Hair follicle stem cells sustain growth and cycling of the hair follicle and are located in the permanent portion of the follicle known as the bulge. In this issue of the JCI, Ohyama et al. report the characterization of global gene expression patterns of human hair follicle stem cells after their isolation using sophisticated laser capture techniques to microdissect out bulge cells. They discovered a panel of cell surface markers useful for isolating living hair follicle stem cells, a finding with potential therapeutic implications since isolated stem cells in mice can generate new hair follicles when transplanted to other mice. The findings of Ohyama et al. validate the use of the mouse for studying hair follicle biology but also underscore critical differences between mouse and human stem cell markers. In particular, CD34, which delineates hair follicle stem cells in the mouse, is not expressed by human hair follicle stem cells, while CD200 is expressed by stem cells in both species. Ultimately, this information will assist efforts to develop cell-based and cell-targeted treatments for skin disease.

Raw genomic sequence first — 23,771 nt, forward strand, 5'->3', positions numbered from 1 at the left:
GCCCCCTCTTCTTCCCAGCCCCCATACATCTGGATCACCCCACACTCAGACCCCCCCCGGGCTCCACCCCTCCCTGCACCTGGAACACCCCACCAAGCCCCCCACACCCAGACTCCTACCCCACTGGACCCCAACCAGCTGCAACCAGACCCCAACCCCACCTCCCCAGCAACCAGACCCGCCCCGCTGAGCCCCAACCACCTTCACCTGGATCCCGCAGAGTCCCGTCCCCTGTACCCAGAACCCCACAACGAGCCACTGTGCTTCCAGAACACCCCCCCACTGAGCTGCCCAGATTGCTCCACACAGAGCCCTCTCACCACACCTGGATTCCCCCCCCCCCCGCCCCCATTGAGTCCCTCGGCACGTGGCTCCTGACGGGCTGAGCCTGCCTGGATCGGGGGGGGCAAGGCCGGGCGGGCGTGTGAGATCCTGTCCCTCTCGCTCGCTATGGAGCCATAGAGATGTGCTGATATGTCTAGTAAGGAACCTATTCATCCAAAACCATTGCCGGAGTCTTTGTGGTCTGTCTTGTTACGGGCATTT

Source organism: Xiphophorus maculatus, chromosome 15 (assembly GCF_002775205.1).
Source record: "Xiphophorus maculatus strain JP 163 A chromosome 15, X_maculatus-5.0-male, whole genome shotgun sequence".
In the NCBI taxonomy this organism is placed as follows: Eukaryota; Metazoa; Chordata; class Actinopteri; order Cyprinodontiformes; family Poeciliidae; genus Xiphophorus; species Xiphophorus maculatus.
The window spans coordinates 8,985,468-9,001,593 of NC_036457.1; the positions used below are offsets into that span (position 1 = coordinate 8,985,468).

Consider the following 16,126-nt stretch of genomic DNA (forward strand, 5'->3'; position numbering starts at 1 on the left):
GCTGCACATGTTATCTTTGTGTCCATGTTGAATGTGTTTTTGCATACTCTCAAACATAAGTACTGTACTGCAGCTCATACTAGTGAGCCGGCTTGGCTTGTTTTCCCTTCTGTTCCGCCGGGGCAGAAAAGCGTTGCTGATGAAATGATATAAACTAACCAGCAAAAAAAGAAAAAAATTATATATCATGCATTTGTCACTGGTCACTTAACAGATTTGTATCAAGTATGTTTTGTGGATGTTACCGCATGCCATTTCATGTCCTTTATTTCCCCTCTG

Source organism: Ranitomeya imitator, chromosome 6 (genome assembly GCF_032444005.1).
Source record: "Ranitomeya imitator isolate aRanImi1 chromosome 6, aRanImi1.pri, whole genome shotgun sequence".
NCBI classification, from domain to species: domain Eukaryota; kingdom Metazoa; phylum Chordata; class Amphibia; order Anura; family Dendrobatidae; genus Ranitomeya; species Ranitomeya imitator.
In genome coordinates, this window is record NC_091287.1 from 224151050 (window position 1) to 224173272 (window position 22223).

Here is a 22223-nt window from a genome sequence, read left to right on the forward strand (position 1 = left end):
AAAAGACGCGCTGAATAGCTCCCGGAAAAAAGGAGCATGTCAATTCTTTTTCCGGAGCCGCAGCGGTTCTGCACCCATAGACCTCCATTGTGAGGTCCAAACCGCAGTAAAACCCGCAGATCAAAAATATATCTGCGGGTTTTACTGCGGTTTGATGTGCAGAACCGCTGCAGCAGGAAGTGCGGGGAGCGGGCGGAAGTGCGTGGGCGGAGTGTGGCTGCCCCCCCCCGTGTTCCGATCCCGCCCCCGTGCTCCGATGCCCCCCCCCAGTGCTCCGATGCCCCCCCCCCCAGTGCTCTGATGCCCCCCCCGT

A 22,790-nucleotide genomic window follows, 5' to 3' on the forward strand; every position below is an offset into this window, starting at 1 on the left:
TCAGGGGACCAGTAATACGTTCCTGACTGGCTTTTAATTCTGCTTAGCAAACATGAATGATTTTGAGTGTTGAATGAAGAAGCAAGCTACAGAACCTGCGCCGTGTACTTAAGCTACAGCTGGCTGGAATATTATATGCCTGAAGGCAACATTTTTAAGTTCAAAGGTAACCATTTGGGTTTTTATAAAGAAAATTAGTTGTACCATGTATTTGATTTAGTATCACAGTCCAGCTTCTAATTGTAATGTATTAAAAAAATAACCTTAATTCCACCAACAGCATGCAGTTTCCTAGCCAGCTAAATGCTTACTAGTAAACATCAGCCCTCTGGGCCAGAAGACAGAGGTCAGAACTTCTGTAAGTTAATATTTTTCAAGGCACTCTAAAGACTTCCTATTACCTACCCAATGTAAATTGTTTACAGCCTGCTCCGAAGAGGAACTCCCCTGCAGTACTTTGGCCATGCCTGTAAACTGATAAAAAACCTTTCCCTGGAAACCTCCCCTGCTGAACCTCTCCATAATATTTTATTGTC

Usage data is cumulative from November 2018 through November 2019.
Usage information is collected from two different sources: this site (JCI) and Pubmed Central (PMC). JCI information (compiled daily) shows human readership based on methods we employ to screen out robotic usage. PMC information (aggregated monthly) is also similarly screened of robotic usage.
Various methods are used to distinguish robotic usage. For example, Google automatically scans articles to add to its search index and identifies itself as robotic; other services might not clearly identify themselves as robotic, or they are new or unknown as robotic. Because this activity can be misinterpreted as human readership, data may be re-processed periodically to reflect an improved understanding of robotic activity. Because of these factors, readers should consider usage information illustrative but subject to change.